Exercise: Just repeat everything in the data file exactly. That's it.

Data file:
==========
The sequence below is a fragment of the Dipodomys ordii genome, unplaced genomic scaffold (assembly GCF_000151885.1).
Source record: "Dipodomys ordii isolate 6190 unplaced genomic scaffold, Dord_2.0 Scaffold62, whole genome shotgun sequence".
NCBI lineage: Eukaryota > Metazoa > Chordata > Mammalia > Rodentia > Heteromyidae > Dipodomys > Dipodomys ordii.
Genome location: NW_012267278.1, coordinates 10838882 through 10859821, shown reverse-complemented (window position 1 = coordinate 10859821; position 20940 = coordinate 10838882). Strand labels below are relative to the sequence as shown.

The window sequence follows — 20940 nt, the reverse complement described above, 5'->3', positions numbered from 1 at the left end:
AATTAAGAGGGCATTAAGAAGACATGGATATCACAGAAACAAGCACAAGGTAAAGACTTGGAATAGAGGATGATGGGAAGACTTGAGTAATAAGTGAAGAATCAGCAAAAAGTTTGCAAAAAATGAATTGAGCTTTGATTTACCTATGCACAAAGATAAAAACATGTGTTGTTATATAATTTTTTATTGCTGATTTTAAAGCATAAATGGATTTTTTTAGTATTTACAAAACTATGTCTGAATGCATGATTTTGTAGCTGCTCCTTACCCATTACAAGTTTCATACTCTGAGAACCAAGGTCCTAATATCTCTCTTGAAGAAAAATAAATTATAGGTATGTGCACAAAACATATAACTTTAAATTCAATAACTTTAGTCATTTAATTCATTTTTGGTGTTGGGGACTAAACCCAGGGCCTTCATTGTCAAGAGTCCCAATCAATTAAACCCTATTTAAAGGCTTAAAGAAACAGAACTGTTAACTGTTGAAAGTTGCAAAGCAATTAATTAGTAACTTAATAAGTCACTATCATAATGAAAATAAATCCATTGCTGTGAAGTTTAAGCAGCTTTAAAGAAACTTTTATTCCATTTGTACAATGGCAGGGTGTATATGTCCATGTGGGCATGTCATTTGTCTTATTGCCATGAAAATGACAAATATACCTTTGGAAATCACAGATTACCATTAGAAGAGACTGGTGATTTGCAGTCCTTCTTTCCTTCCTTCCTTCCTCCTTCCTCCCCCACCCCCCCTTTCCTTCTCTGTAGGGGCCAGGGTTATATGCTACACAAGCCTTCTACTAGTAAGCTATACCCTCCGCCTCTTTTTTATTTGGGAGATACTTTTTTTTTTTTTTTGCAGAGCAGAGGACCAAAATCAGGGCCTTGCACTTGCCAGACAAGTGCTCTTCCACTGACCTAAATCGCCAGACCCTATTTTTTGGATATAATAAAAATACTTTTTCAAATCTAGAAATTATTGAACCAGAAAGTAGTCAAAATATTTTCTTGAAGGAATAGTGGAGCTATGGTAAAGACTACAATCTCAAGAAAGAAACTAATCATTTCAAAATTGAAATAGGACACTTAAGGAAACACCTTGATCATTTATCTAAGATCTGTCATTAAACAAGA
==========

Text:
The sequence below is a fragment of the Dipodomys ordii genome, unplaced genomic scaffold (assembly GCF_000151885.1).
Source record: "Dipodomys ordii isolate 6190 unplaced genomic scaffold, Dord_2.0 Scaffold62, whole genome shotgun sequence".
NCBI lineage: Eukaryota > Metazoa > Chordata > Mammalia > Rodentia > Heteromyidae > Dipodomys > Dipodomys ordii.
Genome location: NW_012267278.1, coordinates 10838882 through 10859821, shown reverse-complemented (window position 1 = coordinate 10859821; position 20940 = coordinate 10838882). Strand labels below are relative to the sequence as shown.

The window sequence follows — 20940 nt, the reverse complement described above, 5'->3', positions numbered from 1 at the left end:
AATTAAGAGGGCATTAAGAAGACATGGATATCACAGAAACAAGCACAAGGTAAAGACTTGGAATAGAGGATGATGGGAAGACTTGAGTAATAAGTGAAGAATCAGCAAAAAGTTTGCAAAAAATGAATTGAGCTTTGATTTACCTATGCACAAAGATAAAAACATGTGTTGTTATATAATTTTTTATTGCTGATTTTAAAGCATAAATGGATTTTTTTAGTATTTACAAAACTATGTCTGAATGCATGATTTTGTAGCTGCTCCTTACCCATTACAAGTTTCATACTCTGAGAACCAAGGTCCTAATATCTCTCTTGAAGAAAAATAAATTATAGGTATGTGCACAAAACATATAACTTTAAATTCAATAACTTTAGTCATTTAATTCATTTTTGGTGTTGGGGACTAAACCCAGGGCCTTCATTGTCAAGAGTCCCAATCAATTAAACCCTATTTAAAGGCTTAAAGAAACAGAACTGTTAACTGTTGAAAGTTGCAAAGCAATTAATTAGTAACTTAATAAGTCACTATCATAATGAAAATAAATCCATTGCTGTGAAGTTTAAGCAGCTTTAAAGAAACTTTTATTCCATTTGTACAATGGCAGGGTGTATATGTCCATGTGGGCATGTCATTTGTCTTATTGCCATGAAAATGACAAATATACCTTTGGAAATCACAGATTACCATTAGAAGAGACTGGTGATTTGCAGTCCTTCTTTCCTTCCTTCCTTCCTCCTTCCTCCCCCACCCCCCCTTTCCTTCTCTGTAGGGGCCAGGGTTATATGCTACACAAGCCTTCTACTAGTAAGCTATACCCTCCGCCTCTTTTTTATTTGGGAGATACTTTTTTTTTTTTTTTGCAGAGCAGAGGACCAAAATCAGGGCCTTGCACTTGCCAGACAAGTGCTCTTCCACTGACCTAAATCGCCAGACCCTATTTTTTGGATATAATAAAAATACTTTTTCAAATCTAGAAATTATTGAACCAGAAAGTAGTCAAAATATTTTCTTGAAGGAATAGTGGAGCTATGGTAAAGACTACAATCTCAAGAAAGAAACTAATCATTTCAAAATTGAAATAGGACACTTAAGGAAACACCTTGATCATTTATCTAAGATCTGTCATTAAACAAGA